Then a week later, an emergency meeting was called. A trademark search on the word PAN came back with the disappointing news that it was a poor candidate for a trademark. There were already thousands of companies using PAN or something very similar.
Time was running short and no trademark search had been done on the backup name, Radio Wire.
The only option was to go with Bluetooth.
Despite reservations and discussions about changing it post-launch, the name Bluetooth was very well received and immediately adopted by the press. The name stuck and is still in use today.
MORAL: Naming a new brand is never easy and with the number of brand names now registered it can be dangerous to pin all your hopes on just one option.
Footnote: The origins of the naming are incorporated into the logo. It is a ‘bind rune’, merging the Younger Futhark runic letters for H and B, Harald’s initials.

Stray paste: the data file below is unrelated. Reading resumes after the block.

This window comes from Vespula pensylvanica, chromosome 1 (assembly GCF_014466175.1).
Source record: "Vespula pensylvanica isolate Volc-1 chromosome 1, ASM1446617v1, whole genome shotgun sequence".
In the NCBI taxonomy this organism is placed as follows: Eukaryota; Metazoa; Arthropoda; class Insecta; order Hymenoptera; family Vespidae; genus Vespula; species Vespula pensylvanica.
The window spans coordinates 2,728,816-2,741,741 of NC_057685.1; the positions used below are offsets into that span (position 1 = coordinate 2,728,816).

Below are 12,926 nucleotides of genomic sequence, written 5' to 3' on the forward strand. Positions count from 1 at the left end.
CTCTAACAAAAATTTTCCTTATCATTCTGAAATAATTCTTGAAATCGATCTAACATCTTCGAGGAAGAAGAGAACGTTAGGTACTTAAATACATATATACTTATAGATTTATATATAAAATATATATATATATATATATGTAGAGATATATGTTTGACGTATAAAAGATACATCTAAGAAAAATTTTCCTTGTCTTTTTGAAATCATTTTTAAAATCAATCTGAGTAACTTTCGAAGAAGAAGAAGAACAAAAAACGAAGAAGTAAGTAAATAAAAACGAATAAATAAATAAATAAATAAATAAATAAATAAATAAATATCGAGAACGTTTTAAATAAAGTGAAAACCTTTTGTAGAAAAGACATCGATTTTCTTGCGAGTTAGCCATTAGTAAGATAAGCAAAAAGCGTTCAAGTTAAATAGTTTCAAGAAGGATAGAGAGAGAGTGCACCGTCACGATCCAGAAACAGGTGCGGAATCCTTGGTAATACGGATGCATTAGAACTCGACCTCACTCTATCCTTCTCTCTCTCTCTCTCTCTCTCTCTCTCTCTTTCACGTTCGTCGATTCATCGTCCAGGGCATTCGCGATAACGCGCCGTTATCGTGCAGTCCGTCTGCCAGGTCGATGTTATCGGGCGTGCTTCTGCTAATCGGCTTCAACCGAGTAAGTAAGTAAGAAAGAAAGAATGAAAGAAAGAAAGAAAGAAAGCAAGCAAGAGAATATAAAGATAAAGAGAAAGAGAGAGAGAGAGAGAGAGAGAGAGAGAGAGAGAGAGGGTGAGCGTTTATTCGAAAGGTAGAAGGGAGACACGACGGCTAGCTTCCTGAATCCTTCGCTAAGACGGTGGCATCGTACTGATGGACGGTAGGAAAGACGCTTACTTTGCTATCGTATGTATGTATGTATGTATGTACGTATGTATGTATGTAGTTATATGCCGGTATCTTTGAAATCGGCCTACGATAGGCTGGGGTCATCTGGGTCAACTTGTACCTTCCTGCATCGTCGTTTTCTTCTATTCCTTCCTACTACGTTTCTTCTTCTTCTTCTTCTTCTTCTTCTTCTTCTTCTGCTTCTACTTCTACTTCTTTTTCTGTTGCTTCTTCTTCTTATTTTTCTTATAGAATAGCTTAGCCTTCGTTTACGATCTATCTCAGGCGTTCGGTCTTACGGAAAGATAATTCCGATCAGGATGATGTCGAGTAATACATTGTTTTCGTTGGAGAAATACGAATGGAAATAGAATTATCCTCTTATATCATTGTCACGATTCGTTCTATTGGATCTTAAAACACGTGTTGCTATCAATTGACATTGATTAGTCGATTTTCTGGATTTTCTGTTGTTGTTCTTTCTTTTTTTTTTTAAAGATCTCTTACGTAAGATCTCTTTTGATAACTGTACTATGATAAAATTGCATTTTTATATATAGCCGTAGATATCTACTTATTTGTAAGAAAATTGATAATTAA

It has been a while since I have posted a new general brand story. My excuse is that I’m working on two other books of brand stories at the moment which I will tell you, dear reader, about at a later date. In the meantime I hope you enjoy this one…
I must have written over 150 stories about the origins of brands and have been amazed at the variety of sources of the inspiration for those brands. Some were based on someone’s passion for their hobby, some have been created out of love for someone or something, and some have been the result of the creativity needed to find a better way of doing sometimes. What surprised me, however, was how many were driven by more negative experiences, like personal problems, shame, embarrassment and even anger.